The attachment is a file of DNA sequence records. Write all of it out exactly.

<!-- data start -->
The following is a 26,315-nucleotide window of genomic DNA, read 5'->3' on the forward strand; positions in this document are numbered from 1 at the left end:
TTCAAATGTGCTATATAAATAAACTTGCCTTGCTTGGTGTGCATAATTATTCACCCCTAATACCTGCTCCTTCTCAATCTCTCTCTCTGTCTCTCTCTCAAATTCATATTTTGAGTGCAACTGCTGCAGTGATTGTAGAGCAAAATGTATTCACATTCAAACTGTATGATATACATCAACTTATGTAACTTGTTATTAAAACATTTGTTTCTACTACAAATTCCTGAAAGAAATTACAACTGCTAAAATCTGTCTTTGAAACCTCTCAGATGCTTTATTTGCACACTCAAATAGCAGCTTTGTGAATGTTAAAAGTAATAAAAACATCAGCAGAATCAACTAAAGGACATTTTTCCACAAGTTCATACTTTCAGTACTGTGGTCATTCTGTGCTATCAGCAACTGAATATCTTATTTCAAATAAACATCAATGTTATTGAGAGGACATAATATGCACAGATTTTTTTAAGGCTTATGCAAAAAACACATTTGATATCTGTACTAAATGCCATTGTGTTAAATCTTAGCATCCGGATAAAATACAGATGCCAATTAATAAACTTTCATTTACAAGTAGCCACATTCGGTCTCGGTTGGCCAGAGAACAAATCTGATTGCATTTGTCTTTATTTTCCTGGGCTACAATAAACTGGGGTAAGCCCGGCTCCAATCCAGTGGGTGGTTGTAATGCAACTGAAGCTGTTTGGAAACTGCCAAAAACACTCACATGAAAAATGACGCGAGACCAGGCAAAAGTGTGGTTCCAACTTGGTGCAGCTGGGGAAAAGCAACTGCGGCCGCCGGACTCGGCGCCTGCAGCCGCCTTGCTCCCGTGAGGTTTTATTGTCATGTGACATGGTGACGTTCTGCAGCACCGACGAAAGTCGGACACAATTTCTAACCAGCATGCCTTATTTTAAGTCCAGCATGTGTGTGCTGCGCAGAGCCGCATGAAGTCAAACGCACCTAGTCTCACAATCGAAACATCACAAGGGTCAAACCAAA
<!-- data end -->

The following is a 26,315-nucleotide window of genomic DNA, read 5'->3' on the forward strand; positions in this document are numbered from 1 at the left end:
TTCAAATGTGCTATATAAATAAACTTGCCTTGCTTGGTGTGCATAATTATTCACCCCTAATACCTGCTCCTTCTCAATCTCTCTCTCTGTCTCTCTCTCAAATTCATATTTTGAGTGCAACTGCTGCAGTGATTGTAGAGCAAAATGTATTCACATTCAAACTGTATGATATACATCAACTTATGTAACTTGTTATTAAAACATTTGTTTCTACTACAAATTCCTGAAAGAAATTACAACTGCTAAAATCTGTCTTTGAAACCTCTCAGATGCTTTATTTGCACACTCAAATAGCAGCTTTGTGAATGTTAAAAGTAATAAAAACATCAGCAGAATCAACTAAAGGACATTTTTCCACAAGTTCATACTTTCAGTACTGTGGTCATTCTGTGCTATCAGCAACTGAATATCTTATTTCAAATAAACATCAATGTTATTGAGAGGACATAATATGCACAGATTTTTTTAAGGCTTATGCAAAAAACACATTTGATATCTGTACTAAATGCCATTGTGTTAAATCTTAGCATCCGGATAAAATACAGATGCCAATTAATAAACTTTCATTTACAAGTAGCCACATTCGGTCTCGGTTGGCCAGAGAACAAATCTGATTGCATTTGTCTTTATTTTCCTGGGCTACAATAAACTGGGGTAAGCCCGGCTCCAATCCAGTGGGTGGTTGTAATGCAACTGAAGCTGTTTGGAAACTGCCAAAAACACTCACATGAAAAATGACGCGAGACCAGGCAAAAGTGTGGTTCCAACTTGGTGCAGCTGGGGAAAAGCAACTGCGGCCGCCGGACTCGGCGCCTGCAGCCGCCTTGCTCCCGTGAGGTTTTATTGTCATGTGACATGGTGACGTTCTGCAGCACCGACGAAAGTCGGACACAATTTCTAACCAGCATGCCTTATTTTAAGTCCAGCATGTGTGTGCTGCGCAGAGCCGCATGAAGTCAAACGCACCTAGTCTCACAATCGAAACATCACAAGGGTCAAACCAAA